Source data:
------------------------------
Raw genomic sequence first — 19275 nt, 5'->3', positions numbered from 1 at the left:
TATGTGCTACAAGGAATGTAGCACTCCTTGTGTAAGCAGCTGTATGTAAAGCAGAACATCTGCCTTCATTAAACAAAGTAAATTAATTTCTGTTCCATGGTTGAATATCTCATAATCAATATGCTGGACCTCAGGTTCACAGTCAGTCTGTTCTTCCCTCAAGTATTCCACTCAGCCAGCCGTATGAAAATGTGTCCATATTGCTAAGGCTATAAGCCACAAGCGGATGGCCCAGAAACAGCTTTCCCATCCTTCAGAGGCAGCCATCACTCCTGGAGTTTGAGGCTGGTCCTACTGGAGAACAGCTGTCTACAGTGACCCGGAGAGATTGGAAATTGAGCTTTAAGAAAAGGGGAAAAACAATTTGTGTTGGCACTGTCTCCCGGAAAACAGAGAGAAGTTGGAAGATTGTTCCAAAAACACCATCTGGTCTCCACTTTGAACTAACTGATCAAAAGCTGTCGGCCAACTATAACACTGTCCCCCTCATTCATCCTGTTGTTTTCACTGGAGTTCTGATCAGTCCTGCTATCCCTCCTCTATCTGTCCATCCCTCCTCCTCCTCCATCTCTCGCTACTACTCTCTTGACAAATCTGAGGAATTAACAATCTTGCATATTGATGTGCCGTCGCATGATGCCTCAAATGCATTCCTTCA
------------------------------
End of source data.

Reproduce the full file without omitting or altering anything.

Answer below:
Raw genomic sequence first — 19275 nt, 5'->3', positions numbered from 1 at the left:
TATGTGCTACAAGGAATGTAGCACTCCTTGTGTAAGCAGCTGTATGTAAAGCAGAACATCTGCCTTCATTAAACAAAGTAAATTAATTTCTGTTCCATGGTTGAATATCTCATAATCAATATGCTGGACCTCAGGTTCACAGTCAGTCTGTTCTTCCCTCAAGTATTCCACTCAGCCAGCCGTATGAAAATGTGTCCATATTGCTAAGGCTATAAGCCACAAGCGGATGGCCCAGAAACAGCTTTCCCATCCTTCAGAGGCAGCCATCACTCCTGGAGTTTGAGGCTGGTCCTACTGGAGAACAGCTGTCTACAGTGACCCGGAGAGATTGGAAATTGAGCTTTAAGAAAAGGGGAAAAACAATTTGTGTTGGCACTGTCTCCCGGAAAACAGAGAGAAGTTGGAAGATTGTTCCAAAAACACCATCTGGTCTCCACTTTGAACTAACTGATCAAAAGCTGTCGGCCAACTATAACACTGTCCCCCTCATTCATCCTGTTGTTTTCACTGGAGTTCTGATCAGTCCTGCTATCCCTCCTCTATCTGTCCATCCCTCCTCCTCCTCCATCTCTCGCTACTACTCTCTTGACAAATCTGAGGAATTAACAATCTTGCATATTGATGTGCCGTCGCATGATGCCTCAAATGCATTCCTTCA